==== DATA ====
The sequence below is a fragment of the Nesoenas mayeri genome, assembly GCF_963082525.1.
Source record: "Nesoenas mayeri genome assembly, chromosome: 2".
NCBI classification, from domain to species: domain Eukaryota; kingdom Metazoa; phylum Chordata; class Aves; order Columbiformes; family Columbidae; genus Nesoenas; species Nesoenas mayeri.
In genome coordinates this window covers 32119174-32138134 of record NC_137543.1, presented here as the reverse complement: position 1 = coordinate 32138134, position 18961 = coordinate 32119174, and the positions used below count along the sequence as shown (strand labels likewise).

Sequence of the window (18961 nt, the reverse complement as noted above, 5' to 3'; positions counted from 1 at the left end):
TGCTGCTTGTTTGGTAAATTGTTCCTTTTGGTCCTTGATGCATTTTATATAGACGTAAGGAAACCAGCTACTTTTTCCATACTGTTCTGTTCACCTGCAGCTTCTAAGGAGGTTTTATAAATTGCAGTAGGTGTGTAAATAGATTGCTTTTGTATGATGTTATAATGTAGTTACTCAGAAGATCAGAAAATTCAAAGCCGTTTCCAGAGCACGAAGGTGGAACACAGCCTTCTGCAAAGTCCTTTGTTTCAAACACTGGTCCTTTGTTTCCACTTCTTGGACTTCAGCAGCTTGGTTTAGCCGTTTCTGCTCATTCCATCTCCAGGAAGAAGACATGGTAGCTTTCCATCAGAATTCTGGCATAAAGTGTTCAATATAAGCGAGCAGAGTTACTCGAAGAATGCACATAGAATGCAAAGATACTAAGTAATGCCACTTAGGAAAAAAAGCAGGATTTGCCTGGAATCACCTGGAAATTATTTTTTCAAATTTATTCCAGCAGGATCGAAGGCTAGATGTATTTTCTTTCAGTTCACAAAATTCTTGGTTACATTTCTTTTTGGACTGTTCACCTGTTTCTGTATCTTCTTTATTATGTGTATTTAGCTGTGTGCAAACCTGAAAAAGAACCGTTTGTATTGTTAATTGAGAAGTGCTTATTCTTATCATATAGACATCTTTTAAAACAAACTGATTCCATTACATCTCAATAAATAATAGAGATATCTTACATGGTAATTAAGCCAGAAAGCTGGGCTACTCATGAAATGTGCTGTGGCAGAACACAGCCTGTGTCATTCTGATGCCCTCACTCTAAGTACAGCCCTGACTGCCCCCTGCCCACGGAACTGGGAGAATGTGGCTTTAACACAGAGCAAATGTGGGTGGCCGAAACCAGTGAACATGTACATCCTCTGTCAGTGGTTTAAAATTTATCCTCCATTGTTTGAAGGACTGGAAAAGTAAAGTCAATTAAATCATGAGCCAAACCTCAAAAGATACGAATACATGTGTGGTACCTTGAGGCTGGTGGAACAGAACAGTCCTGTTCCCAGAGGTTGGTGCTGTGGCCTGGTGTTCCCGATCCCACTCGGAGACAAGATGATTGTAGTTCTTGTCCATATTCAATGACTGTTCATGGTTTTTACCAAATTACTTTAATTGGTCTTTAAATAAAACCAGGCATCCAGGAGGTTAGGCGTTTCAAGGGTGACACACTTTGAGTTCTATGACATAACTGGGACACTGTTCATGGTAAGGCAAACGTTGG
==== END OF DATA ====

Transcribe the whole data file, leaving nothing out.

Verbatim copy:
The sequence below is a fragment of the Nesoenas mayeri genome, assembly GCF_963082525.1.
Source record: "Nesoenas mayeri genome assembly, chromosome: 2".
NCBI classification, from domain to species: domain Eukaryota; kingdom Metazoa; phylum Chordata; class Aves; order Columbiformes; family Columbidae; genus Nesoenas; species Nesoenas mayeri.
In genome coordinates this window covers 32119174-32138134 of record NC_137543.1, presented here as the reverse complement: position 1 = coordinate 32138134, position 18961 = coordinate 32119174, and the positions used below count along the sequence as shown (strand labels likewise).

Sequence of the window (18961 nt, the reverse complement as noted above, 5' to 3'; positions counted from 1 at the left end):
TGCTGCTTGTTTGGTAAATTGTTCCTTTTGGTCCTTGATGCATTTTATATAGACGTAAGGAAACCAGCTACTTTTTCCATACTGTTCTGTTCACCTGCAGCTTCTAAGGAGGTTTTATAAATTGCAGTAGGTGTGTAAATAGATTGCTTTTGTATGATGTTATAATGTAGTTACTCAGAAGATCAGAAAATTCAAAGCCGTTTCCAGAGCACGAAGGTGGAACACAGCCTTCTGCAAAGTCCTTTGTTTCAAACACTGGTCCTTTGTTTCCACTTCTTGGACTTCAGCAGCTTGGTTTAGCCGTTTCTGCTCATTCCATCTCCAGGAAGAAGACATGGTAGCTTTCCATCAGAATTCTGGCATAAAGTGTTCAATATAAGCGAGCAGAGTTACTCGAAGAATGCACATAGAATGCAAAGATACTAAGTAATGCCACTTAGGAAAAAAAGCAGGATTTGCCTGGAATCACCTGGAAATTATTTTTTCAAATTTATTCCAGCAGGATCGAAGGCTAGATGTATTTTCTTTCAGTTCACAAAATTCTTGGTTACATTTCTTTTTGGACTGTTCACCTGTTTCTGTATCTTCTTTATTATGTGTATTTAGCTGTGTGCAAACCTGAAAAAGAACCGTTTGTATTGTTAATTGAGAAGTGCTTATTCTTATCATATAGACATCTTTTAAAACAAACTGATTCCATTACATCTCAATAAATAATAGAGATATCTTACATGGTAATTAAGCCAGAAAGCTGGGCTACTCATGAAATGTGCTGTGGCAGAACACAGCCTGTGTCATTCTGATGCCCTCACTCTAAGTACAGCCCTGACTGCCCCCTGCCCACGGAACTGGGAGAATGTGGCTTTAACACAGAGCAAATGTGGGTGGCCGAAACCAGTGAACATGTACATCCTCTGTCAGTGGTTTAAAATTTATCCTCCATTGTTTGAAGGACTGGAAAAGTAAAGTCAATTAAATCATGAGCCAAACCTCAAAAGATACGAATACATGTGTGGTACCTTGAGGCTGGTGGAACAGAACAGTCCTGTTCCCAGAGGTTGGTGCTGTGGCCTGGTGTTCCCGATCCCACTCGGAGACAAGATGATTGTAGTTCTTGTCCATATTCAATGACTGTTCATGGTTTTTACCAAATTACTTTAATTGGTCTTTAAATAAAACCAGGCATCCAGGAGGTTAGGCGTTTCAAGGGTGACACACTTTGAGTTCTATGACATAACTGGGACACTGTTCATGGTAAGGCAAACGTTGG